Nikkei drops 0.61% on Shanghai stocks' retreat, output data provides support

21:12, December 28, 2010      

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A man walks past an electronic board displaying stock information in Tokyo on Dec. 28, 2010. The 225-issue Nikkei Stock Average lost 63.36 points from Monday to 10,292.63, dropping 0.61 percent. (Xinhua/Kenichiro Seki)

Tokyo stocks retreated in the thinest day of trading this year, with the key Nikkei stock index dropping 0.61 percent on Tuesday as Shanghai shares took a tumble, although robust domestic industrial output data and hopes that demand for Japanese goods will continue to show an upward trend leant support to the market.

Brokers said that fears China's interest rate hike will hamper the pace of economic development had a marginally adverse effect on commodity prices and as the yen appreciated against the U.S. dollar, some investors opted to lock in gains ahead of the holiday season, rather than chase higher issues.

"The market has started to price in further Chinese increases in interest rates, but incremental increases wouldn't be enough to curb its inflation," said Hiroshi Fujimoto, a fund manager at Shinkin Asset.

"Exporters are falling on concerns profits will drop because of a stronger yen," he said.

Most analysts maintained the market was still showing signs of resilience despite Tuesday marking the thinnest day of trade this year and government data release before the start of trading Tuesday morning helped to buoy the mood.

The nation's industrial production in November grew a seasonally adjusted 1.0 percent from the previous month, marking the first rise in six months, preliminary government data showed on Tuesday.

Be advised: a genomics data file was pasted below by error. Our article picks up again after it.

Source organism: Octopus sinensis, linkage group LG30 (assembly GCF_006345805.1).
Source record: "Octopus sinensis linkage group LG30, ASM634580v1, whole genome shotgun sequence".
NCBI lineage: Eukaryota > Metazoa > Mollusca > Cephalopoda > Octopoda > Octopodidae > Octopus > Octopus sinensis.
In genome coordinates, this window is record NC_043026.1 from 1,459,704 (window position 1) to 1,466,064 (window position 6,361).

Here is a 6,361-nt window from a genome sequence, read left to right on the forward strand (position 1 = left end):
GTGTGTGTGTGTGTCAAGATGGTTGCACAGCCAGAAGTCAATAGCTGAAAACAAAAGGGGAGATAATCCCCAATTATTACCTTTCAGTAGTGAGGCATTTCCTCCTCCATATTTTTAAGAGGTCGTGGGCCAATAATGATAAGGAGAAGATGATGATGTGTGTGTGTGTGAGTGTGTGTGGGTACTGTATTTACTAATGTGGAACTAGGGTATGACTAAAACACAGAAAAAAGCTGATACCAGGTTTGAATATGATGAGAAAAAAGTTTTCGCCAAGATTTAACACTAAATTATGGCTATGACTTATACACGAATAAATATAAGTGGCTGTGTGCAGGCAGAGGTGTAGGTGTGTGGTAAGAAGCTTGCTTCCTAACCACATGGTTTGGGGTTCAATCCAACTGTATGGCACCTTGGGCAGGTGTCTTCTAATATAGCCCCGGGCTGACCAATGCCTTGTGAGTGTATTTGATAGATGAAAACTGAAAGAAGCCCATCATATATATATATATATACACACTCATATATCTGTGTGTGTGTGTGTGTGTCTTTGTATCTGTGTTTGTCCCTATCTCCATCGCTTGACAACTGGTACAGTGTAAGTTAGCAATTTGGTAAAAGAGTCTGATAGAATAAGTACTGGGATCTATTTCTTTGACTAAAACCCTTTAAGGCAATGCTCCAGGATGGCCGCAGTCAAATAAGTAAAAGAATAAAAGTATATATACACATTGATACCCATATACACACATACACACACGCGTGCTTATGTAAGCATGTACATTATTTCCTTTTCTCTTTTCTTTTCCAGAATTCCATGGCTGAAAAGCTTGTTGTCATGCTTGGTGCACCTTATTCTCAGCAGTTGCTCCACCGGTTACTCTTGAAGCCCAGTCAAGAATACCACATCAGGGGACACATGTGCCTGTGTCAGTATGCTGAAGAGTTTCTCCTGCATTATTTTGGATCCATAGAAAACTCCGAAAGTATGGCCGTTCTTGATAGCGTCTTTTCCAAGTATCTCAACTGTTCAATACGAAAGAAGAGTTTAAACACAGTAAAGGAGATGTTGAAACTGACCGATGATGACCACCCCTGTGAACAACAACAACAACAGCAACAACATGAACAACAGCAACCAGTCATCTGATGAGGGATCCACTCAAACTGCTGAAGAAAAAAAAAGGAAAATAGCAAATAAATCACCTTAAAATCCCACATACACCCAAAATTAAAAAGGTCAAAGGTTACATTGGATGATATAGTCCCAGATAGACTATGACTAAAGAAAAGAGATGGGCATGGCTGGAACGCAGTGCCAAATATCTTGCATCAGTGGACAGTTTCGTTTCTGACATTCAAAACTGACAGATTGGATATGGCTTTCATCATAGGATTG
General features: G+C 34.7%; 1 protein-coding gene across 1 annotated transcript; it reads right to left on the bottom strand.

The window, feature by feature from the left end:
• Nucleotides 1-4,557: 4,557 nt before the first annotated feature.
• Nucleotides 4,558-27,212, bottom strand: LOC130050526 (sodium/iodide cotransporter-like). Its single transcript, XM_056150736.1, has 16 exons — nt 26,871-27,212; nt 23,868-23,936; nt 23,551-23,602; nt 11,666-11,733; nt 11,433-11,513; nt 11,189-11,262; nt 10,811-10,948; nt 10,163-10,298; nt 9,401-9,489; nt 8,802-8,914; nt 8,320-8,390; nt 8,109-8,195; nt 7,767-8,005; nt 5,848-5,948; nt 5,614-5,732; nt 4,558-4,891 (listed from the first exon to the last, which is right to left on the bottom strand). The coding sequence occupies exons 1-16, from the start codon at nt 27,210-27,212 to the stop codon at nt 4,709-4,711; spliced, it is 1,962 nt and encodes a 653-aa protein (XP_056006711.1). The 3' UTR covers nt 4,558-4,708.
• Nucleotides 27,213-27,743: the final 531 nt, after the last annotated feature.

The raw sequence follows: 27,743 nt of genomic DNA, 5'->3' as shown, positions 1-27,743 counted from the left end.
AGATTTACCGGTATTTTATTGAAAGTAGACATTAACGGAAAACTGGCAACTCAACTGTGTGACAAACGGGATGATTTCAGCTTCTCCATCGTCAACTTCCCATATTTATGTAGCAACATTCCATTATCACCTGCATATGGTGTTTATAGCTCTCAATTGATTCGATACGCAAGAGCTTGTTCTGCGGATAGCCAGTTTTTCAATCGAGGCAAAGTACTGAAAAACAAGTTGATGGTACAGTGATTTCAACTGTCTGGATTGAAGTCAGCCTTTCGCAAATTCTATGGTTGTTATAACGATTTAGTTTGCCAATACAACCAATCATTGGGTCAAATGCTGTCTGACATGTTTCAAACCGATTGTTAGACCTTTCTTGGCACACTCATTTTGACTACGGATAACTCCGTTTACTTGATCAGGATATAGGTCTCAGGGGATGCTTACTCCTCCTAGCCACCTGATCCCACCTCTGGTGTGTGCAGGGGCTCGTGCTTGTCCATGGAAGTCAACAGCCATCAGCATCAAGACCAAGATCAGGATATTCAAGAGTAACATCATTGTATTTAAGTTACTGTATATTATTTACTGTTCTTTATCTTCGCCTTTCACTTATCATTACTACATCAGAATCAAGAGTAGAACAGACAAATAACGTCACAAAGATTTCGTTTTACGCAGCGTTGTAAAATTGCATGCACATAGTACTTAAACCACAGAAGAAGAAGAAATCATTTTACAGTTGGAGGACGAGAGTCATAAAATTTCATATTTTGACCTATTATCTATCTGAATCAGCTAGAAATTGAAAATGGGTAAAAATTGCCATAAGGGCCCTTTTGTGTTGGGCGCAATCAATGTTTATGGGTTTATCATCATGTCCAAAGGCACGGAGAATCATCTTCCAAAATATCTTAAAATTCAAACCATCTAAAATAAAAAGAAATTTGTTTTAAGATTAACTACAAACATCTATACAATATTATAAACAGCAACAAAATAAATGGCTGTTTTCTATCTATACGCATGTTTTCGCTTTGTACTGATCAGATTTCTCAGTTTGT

The industrial production index stood at 91.8 in November against the 2005 base of 100, the data showed and November's increase, economists added, reveals that companies are beginning to boost their output on optimistic expectations for a rise in global demand next year, particularly from emerging markets and catalyzed by a stabilizing yen.

The government said output is expected to rise 3.4 percent in December and increase 0.7 percent at the beginning of next year to an estimated 3.7 percent in January.

"The market has so far shown little reaction to the industrial output figures, but this is clearly positive for the outlook," said Nagayuki Yamagishi, a strategist at Mitsubishi UFJ Morgan Stanley Securities.

"More positive data, which would signal an improvement in shipments and falls in inventories, could provide support to the electronics and machinery sectors," Yamagishi said.
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